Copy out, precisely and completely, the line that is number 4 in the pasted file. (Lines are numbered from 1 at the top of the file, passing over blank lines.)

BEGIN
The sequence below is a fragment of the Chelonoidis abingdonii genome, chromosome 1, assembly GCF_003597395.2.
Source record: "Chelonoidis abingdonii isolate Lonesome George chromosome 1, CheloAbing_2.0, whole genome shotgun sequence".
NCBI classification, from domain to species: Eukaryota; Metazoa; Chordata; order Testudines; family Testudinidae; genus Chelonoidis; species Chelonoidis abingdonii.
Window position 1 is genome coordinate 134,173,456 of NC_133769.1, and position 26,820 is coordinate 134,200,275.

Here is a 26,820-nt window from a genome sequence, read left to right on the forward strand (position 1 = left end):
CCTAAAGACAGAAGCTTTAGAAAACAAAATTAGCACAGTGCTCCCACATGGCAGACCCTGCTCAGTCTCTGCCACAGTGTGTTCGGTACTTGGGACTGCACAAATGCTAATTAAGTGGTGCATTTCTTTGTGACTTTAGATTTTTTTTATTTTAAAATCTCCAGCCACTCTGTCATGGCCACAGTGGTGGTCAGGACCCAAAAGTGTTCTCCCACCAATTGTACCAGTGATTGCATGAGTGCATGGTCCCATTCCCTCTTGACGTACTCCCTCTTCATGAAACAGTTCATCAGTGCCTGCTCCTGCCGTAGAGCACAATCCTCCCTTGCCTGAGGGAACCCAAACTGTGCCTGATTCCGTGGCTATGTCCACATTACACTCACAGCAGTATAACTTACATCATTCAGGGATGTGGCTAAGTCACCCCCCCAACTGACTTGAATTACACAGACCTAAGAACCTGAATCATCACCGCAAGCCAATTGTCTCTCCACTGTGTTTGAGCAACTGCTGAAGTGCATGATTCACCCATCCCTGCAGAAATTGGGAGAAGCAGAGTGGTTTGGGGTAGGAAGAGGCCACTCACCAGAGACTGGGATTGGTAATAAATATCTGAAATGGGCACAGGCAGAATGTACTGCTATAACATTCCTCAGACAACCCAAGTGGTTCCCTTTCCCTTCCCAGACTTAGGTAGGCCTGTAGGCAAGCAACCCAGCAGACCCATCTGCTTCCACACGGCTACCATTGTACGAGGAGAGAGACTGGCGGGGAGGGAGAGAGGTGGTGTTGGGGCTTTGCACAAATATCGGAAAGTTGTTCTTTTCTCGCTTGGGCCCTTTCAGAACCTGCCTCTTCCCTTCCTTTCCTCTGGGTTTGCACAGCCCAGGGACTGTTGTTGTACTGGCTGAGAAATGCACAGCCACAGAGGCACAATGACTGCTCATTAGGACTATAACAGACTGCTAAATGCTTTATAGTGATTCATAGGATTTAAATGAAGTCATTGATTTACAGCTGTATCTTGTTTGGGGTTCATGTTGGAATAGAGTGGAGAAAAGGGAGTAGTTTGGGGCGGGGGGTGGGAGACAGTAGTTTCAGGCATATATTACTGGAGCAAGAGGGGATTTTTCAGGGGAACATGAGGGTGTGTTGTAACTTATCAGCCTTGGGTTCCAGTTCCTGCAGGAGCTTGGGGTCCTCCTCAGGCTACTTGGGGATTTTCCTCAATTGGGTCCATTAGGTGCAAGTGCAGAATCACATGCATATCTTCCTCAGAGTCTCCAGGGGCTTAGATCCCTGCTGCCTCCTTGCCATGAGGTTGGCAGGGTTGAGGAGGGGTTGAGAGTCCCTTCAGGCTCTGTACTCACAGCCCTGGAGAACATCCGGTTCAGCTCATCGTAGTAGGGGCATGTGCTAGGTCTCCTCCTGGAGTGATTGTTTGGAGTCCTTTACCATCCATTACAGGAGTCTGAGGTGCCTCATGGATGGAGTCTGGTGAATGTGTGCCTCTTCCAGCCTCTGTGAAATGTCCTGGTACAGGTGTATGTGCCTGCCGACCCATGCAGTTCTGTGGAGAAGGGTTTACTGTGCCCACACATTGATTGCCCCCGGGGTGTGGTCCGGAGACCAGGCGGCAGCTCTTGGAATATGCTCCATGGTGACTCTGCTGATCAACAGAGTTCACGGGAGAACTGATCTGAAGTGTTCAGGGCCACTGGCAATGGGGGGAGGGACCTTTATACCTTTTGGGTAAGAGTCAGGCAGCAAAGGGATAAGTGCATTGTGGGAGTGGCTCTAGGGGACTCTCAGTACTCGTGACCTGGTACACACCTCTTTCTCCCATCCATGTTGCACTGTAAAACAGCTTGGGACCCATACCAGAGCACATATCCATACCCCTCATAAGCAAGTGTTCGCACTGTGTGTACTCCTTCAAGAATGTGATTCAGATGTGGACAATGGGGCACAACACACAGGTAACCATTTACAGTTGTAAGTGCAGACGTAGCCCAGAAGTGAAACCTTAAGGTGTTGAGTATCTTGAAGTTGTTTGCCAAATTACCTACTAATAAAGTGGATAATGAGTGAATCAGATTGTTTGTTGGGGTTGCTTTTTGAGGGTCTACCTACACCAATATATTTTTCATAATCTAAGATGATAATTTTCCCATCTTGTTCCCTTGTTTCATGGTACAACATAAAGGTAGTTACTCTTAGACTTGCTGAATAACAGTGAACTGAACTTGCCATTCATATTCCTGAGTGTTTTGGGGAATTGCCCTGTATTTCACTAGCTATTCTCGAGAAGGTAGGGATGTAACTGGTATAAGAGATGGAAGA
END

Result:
Window position 1 is genome coordinate 134,173,456 of NC_133769.1, and position 26,820 is coordinate 134,200,275.